FIRST DRIVE | New Toyota Agya is thrifty but not pretty

The new Toyota Agya starts at R178,600.
The new Toyota Agya starts at R178,600.
Image: SUPPLIED

Consumers would be forgiven for associating the A-segment category below R200,000 with two common threads: questionable aesthetics and dubious safety credentials.

This compels automotive critics like ourselves to advise, when asked, that buyers are better served investigating the pre-owned market, where more substantial offerings could be had at a similar price point and of an age that still carries the assurances of a warranty and service or maintenance plan.

Is a new, small, affordable vehicle with appealing design and a fair safety standard completely beyond the realm of possibility for the South African car market? Has any manufacturer truly managed to crack the budget car code?

The Toyota Agya, launched locally last week, seems to have one half of the act sorted. In 2015 it was tested in the New Car Assessment Program for Southeast Asian Countries (ASEAN NCAP) and was awarded a rating of four stars for adult occupant protection and three stars for child occupant protection.

The writer is certainly no fan of the car's exterior styling.
The writer is certainly no fan of the car's exterior styling.
Image: SUPPLIED

Specification for our market matches that of the ASEAN NCAP test unit, with dual front airbags, anti-lock brakes and ISOFIX child seat anchorage points at the rear.

Compare this rating to the performance of rivals in the segment (Renault Kwid, Datsun Go, Suzuki S-Presso and Hyundai Atos) and the Agya stands as a clear winner.

The other four-star car in this company (according to Euro NCAP) is the Peugeot 108, a direct relation of the Toyota Aygo, which is no longer sold – though there are still new units floating in the dealership network – and at the time of publication was listed on the brand’s website.

So, the Agya (try not to confuse it with Aygo) appears to win in the crucial aspect of safety. Where it may not win, however, is in the area of beauty. And before we dismiss such a thing as a moot point in this portion of the market, remember that style is a priority for younger, first-time owners. You know the Agya is ugly when observers comment that the Etios (whose sub-R200,000 gap it fills) was a more attractive machine.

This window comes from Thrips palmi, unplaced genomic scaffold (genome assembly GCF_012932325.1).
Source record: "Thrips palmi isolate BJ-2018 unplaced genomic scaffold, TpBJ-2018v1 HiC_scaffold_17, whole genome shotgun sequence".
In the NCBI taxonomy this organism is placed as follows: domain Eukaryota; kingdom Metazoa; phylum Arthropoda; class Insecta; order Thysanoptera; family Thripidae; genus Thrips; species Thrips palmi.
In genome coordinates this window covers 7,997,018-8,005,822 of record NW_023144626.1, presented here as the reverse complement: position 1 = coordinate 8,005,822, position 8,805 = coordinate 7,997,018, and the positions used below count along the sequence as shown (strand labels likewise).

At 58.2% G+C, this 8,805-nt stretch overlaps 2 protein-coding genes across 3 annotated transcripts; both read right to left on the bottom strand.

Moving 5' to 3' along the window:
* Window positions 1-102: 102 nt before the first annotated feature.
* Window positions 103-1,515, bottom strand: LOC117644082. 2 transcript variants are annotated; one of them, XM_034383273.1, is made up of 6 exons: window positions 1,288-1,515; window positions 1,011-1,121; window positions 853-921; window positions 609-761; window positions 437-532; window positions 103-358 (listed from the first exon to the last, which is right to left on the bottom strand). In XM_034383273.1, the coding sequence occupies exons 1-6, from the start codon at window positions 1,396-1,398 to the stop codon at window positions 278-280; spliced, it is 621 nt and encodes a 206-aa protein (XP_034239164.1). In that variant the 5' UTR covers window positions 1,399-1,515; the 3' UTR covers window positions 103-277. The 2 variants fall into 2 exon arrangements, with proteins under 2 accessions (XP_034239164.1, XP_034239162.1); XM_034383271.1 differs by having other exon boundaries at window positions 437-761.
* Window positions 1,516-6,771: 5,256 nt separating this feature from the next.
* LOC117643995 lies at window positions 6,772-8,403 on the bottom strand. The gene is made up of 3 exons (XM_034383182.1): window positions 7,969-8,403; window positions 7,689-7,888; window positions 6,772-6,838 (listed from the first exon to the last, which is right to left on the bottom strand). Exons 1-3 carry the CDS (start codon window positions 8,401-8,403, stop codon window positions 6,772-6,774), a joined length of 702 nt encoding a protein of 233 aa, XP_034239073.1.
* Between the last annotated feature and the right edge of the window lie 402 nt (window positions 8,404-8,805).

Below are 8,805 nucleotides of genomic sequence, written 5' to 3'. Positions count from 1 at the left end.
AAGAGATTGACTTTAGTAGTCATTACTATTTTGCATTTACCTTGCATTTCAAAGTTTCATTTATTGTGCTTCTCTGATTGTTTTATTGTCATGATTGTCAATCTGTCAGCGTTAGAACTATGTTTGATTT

Interior plastics seem sturdy enough but the seats disappoint.
Interior plastics seem sturdy enough but the seats disappoint.
Image: SUPPLIED

Its face is overly-aggressive with a duct-festooned front bumper whose size looks disproportionate to the rest of the vehicle. The rear tries to ape this sense of sportiness with clear lamps, in a style pioneered by the first-generation Lexus IS from two decades ago. With a ground clearance of 180mm, the Agya stands on its tiptoes. The eight-spoke alloys shod with 175/65/R14 tyres are finished in black.

No coincidence that it has a certain Far East flavour. The Agya is an Indonesian-sourced model, known in that market as the Daihatsu Ayla. Daihatsu is one of the brands with which Toyota has product synergies in place. If etymology is your thing, you might be intrigued to know that Agya translates into “fast” – derived from Sanskrit.

It would be prudent to manage your expectations on the speed front, since 0-100km/h takes more than 14 seconds and top speed is pegged at 165km/h. But in Johannesburg town driving, its 998cc, in-line, three-cylinder petrol engine proved acceptably peppy. Though it does create quite a din as you sniff out the bulk of the 49kW and 89Nm towards the higher parts of the tachometer.

The three-cylinder engine makes a din but offers reasonable performance for what it is.
The three-cylinder engine makes a din but offers reasonable performance for what it is.
Image: SUPPLIED

Our route spanned more than 100km and saw us driving through Rosebank to Irene in Tshwane and back. Shifts through the five-speed manual are direct, if on the notchy side, while the little Toyota soldiered on reasonably well at a cruising speed of about 110km/h. Anything more and the susceptibility to crosswinds and other vagaries becomes clearer. After all, it tips the scales at a modest 835kg and has a rudimentary torsion beam rear suspension. A four-speed automatic can be had. Claimed consumption is between 4.8l and 4.9l per 100km, with a tank capacity of 33l.

Sturdy plastics abound inside the Agya. But the biggest clue to its status as a bean-counter champion are the front seats: formless slivers of cushion and foam with limited lateral support and integrated headrests that stop below neck height. The entry-level car omits an audio system, while a touchscreen infotainment set-up (with Android Auto and Apple Car Play) can be fitted as an option.

Looks aside, the Agya certainly ranks as one of the more recommendable products in its category – largely because of the superiority of its safety on paper.

Pricing is as follows:

Agya manual: R178,600

Agya automatic: R192,500

Agya manual with audio: R182,400

Agya automatic with audio: R196,300

Pricing includes a two-services/20,000km service plan and three-year/100,000km warranty.


Would you like to comment on this article or view other readers' comments? Register (it’s quick and free) or sign in now.

Speech Bubbles

Please read our Comment Policy before commenting.

X